“No offense, but I’m going to check a more reliable source . . . Mr. Rand McNally,” said Emil, unfolding the New England road guide. “There’s Route 56... Crap, the damn map only shows a piece of it,” grumbled Emil. “Should have brought along a New York State atlas.”
Continue ahead for three miles to Route . . ..
Several moments of silence followed.
“Yeah? To Route what?” blurted Emil, his frustration mounting.
No answer came, and when he tried to reset the GPS, its function was unresponsive.
Great! No GPS and no map. I’m screwed, thought Emil, who then decided to drive on hoping he would reach the unidentified route.
He drove well past the three miles the GPS had indicated before he considered turning around. The road was so narrow and the brush so thick on either side that he could find no place to attempt a round about. He had no choice but to follow the road wherever it led, and Emil began to wonder if it led anywhere.
“Take the second left on your right,” instructed the Sabby-like voice of the digital navigator.
“Not that shit again, you crazy bitch!” snapped Emil, tightening his grip on the steering wheel.
Then the road divided.
Take the second left on your right, repeated the GPS.
“What the...? Okay, I’ll stay right and look for a second left,” he muttered, desperately.
Sure enough there appeared a second road to the left, and it was only a few yards beyond the first turn. By now the sun had set forcing Emil to follow the beams of his headlights.
Continue ahead, instructed the GPS over and over as Emil’s apprehension grew exponentially.
Again, he considered turning back, but there was no doing so. The road was even narrower than the one he left a few miles back. Tree limbs reached from the sides and scrabbled against his car. Emil feared the road would eventually constrict like a clogged artery making it impossible to move forward.
Back up. Get the hell out of here, he thought, but when he put the car in reverse, he found he had no back up lights.
“Jesus,” he whined. “This can’t be happening.”
Continue ahead, directed the GPS, and Emil hit the off switch.
“You douchebag!” he bellowed.
Continue ahead...continue ahead, repeated the GPS, despite having its power cut.
Get out and walk back to the main road, Emil told himself.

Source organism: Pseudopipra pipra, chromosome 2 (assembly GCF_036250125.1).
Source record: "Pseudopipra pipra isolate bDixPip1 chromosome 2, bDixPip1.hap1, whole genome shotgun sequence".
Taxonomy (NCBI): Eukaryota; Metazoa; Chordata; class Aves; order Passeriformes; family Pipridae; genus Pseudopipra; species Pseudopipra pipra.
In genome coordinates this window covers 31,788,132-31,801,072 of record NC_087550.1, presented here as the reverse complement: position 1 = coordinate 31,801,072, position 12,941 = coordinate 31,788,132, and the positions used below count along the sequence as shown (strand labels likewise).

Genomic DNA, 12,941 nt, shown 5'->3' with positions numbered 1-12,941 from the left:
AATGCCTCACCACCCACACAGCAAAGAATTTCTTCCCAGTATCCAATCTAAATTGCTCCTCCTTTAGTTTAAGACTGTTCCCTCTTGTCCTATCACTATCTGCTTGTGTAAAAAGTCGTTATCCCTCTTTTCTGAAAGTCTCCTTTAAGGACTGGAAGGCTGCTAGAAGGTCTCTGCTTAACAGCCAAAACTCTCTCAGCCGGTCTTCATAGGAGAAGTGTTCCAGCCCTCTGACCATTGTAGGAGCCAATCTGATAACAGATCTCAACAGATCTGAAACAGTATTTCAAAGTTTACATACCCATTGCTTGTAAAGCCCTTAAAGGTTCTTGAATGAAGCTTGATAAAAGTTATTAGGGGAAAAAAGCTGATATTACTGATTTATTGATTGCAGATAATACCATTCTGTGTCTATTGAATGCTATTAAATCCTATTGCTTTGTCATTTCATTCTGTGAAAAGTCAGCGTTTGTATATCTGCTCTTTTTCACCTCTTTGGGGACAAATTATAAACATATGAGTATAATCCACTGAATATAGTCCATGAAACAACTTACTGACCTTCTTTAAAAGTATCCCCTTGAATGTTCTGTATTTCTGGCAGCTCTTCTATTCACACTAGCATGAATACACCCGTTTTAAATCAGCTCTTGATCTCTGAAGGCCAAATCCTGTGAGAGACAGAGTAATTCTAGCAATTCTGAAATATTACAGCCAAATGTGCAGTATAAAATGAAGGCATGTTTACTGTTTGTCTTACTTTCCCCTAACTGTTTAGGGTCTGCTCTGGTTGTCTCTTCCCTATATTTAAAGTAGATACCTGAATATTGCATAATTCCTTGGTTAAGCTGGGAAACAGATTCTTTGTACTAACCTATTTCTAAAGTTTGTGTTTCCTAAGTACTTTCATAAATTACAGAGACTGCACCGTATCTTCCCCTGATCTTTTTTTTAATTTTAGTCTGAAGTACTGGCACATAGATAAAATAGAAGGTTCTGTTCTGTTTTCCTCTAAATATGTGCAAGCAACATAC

To his horror, he found the doors of his car held tightly closed by the impenetrable wall of trees.
“No,” he whimpered, and pressed the accelerator.
“The car would not move in reverse, so he jammed it into drive and it lurched forward. For another twenty minutes Emil drove in the only direction he could while the GPS urged him on.
“What the hell is going on?” repeated Emil, on the verge of sobbing.
His dread was compounded when the gas gauge warning light came on.
“I’m trapped! I’m fucking trapped!” he howled. He then spotted a light in the distance. “Oh, thank God!”
He pressed the gas pedal as far as it would go not caring that it caused the tree limbs to bump against his car. He could not have cared less if the car was damaged beyond repair as long as he could get out of his untenable situation. All he wanted was to reach civilization and end his nightmare.
As he approached the lighted structure, the GPS declared that he had reached his destination. Before him in a small clearing was a pristine dwelling adorned in flower boxes. It reminded Emil of the cottage in Hansel and Gretel.
Is this the kennel? Emil wondered. He stopped the car and surveyed the area. There were no fences or signs of a dog run. The perfectly groomed landscape suggested it was an unlikely place for dogs to be raised and trained. It did not resemble any kennel he had seen.
You have reached the end of the road, declared the GPS.
“The end of the road is right,” Emil mumbled, deciding to inquire within about his location and get directions.
I’ll never go back that way, he promised himself...never.
He climbed the steps of the porch that led to the front door and rang the bell. In the distance he heard the chimes sound the first few notes of Bach’s “Abide With Me.” The door slowly opened, and before him stood the last person he ever wanted to see again.
“I knew you’d find your way back to me,” said Sabrina, her arms outstretched in greeting.
Only she could hear Emil’s anguished cry...and that pleased her.